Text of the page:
But in the amended suit, Bielema’s attorneys say the Patriots “reaffirmed their agreement that Coach Bielema could end his contractual relationship with the Patriots at any time to accept a DI head coach position” prior to Bielema signing the agreement on July 15, 2018.
“There was nothing unusual about the understanding reached between Coach Bielema and the Patriots regarding his freedom to leave the Patriots without penalty to accept a head coach position at a DI school,” the amended suit states. “NFL contracts with restrictions on seeking or accepting other employment are intended to align with NFL rules and policies that, until May 2020, strictly prohibited an NFL team from ‘tampering with’ the coaching staff of another NFL team.
“For the Patriots, those contractual provisions are not intended to restrict coaches from leaving to take head coach positions in college football.”
The amended suit cites former New England coordinators Charlie Weis and Bill O’Brien leaving the team for college head coaching positions. Weis was hired as head coach at Notre Dame in 2004, and O’Brien was hired by Penn State in 2012.
Bielema was paid $125,000 by the Patriots in the year after he was fired by Arkansas. He was paid $25,000 for seven weeks of consulting work around the time of the NFL Draft, and $100,000 as a special assistant to Belichick between July 2018 and January 2019.
The foundation stopped making payments to Bielema on Jan. 31, 2019, three days before the Patriots defeated the Los Angeles Rams 13-3 in the Super Bowl. In its letter to Bielema, the foundation said Bielema “made no efforts, diligent or otherwise, to obtain replacement employment of the same or similar character.”
As the Razorbacks' head coach, Bielema had an annual salary of $3.45 million in his final season. He was fired at the conclusion of a 4-8 campaign in 2017.
In five seasons at Arkansas, Bielema had a 29-34 overall record and 11-29 record in SEC games.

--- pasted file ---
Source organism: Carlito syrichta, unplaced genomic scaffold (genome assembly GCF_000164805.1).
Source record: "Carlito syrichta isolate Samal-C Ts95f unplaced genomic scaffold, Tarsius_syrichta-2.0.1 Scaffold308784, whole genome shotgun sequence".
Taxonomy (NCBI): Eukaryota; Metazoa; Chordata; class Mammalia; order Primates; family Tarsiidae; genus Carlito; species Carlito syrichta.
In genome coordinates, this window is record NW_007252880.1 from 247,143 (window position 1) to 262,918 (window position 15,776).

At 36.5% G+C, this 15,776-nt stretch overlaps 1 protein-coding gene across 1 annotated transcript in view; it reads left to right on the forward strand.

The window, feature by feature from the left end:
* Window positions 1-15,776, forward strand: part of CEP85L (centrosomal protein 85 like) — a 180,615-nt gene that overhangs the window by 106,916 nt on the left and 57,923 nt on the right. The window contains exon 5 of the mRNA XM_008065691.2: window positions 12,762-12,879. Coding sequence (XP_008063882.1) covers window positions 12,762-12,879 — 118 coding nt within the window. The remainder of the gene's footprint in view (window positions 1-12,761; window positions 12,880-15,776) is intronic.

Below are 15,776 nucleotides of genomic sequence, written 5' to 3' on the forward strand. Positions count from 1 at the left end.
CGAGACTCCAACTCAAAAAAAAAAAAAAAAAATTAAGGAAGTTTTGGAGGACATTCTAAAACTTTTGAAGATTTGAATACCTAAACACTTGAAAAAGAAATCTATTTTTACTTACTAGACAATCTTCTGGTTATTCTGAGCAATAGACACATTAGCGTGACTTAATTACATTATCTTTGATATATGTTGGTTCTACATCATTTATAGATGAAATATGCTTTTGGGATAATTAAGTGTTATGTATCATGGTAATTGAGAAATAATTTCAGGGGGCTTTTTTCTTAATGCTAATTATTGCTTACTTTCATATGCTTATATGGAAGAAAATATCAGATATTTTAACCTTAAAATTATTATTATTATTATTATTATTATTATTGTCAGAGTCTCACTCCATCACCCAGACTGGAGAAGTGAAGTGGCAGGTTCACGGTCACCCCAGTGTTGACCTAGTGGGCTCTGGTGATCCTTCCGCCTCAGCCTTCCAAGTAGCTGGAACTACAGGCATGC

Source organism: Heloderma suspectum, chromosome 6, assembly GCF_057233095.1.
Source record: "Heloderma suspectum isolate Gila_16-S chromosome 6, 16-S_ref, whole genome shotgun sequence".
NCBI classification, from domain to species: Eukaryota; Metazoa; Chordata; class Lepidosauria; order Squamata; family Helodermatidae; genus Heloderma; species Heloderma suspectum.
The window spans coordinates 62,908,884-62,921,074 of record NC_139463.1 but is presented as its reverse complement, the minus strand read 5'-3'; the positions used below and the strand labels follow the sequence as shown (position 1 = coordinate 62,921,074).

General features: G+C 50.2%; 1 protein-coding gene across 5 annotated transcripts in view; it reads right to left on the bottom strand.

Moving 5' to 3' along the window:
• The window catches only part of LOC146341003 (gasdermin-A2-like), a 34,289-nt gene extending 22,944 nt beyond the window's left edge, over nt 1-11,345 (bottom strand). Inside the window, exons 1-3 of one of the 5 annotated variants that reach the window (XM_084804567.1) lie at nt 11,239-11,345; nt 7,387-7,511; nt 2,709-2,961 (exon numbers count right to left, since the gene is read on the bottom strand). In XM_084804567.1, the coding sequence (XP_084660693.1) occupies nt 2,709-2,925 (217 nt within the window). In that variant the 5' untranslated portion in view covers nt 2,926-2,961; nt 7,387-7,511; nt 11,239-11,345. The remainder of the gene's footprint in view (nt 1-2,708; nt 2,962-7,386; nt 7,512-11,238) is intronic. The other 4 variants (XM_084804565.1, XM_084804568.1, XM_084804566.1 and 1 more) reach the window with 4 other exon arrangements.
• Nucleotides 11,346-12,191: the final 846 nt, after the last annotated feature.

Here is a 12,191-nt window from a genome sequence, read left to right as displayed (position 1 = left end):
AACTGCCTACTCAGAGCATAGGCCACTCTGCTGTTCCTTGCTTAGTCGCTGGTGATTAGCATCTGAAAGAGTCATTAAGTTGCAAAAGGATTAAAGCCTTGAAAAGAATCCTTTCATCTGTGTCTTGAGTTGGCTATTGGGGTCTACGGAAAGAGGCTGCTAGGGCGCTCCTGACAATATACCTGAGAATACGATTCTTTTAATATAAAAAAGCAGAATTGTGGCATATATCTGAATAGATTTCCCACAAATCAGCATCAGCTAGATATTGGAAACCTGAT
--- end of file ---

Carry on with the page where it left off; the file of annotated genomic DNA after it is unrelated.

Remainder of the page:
Bielema’s attorneys say that shortly after he was fired by Arkansas, Bielema personally inquired about openings at Arizona State and Nebraska, and his agent, Neil Cornrich, contacted a search firm assisting Arizona’s coaching search.
The lawsuit states neither Bielema nor his agent were contacted by any schools during the offseason that followed the 2018 season, but that he was involved in searches in the past year at Rutgers, Colorado, Michigan State, Baylor, South Florida, Boston College and Florida Atlantic. Bielema interviewed with athletics directors at Rutgers and Colorado, according to the amended lawsuit.
In the time between when he was fired in November 2017 and when he settled his buyout agreement with the foundation two months later, the amended suit states Bielema had discussions with representatives of “several” TV networks about becoming an on-air football analyst with an understood six-figure salary of up to $150,000.
The amended suit states Cornrich proposed to Razorback Foundation executive director Scott Varady that $150,000 should be exempt from Bielema’s mitigation clause in the first year of his buyout agreement, and Varady agreed in principle.
Bielema’s salary exempt from mitigation was to fall to $125,000 in his second year of buyout payments, and to $100,000 this year.
In April 2019, Bielema was promoted to a full-time assistant coaching role with New England that paid him $250,000 per year. He was hired by the New York Giants as defensive line coach earlier this year at a salary of $400,000.
In addition to Mars of Rogers, Bielema is being represented by attorneys R. Craig Wood and Benjamin P. Abel of Charlottesville, Va.; John C. Everett of Farmington; John E. Tull of Little Rock; and Ryan K. Culpepper of Hot Springs.
Attorneys Marshall S. Ney, Robert W. George, Katherine C. Campbell and Blake Z. Brizzolara of Rogers are listed as counsel for the Razorback Foundation.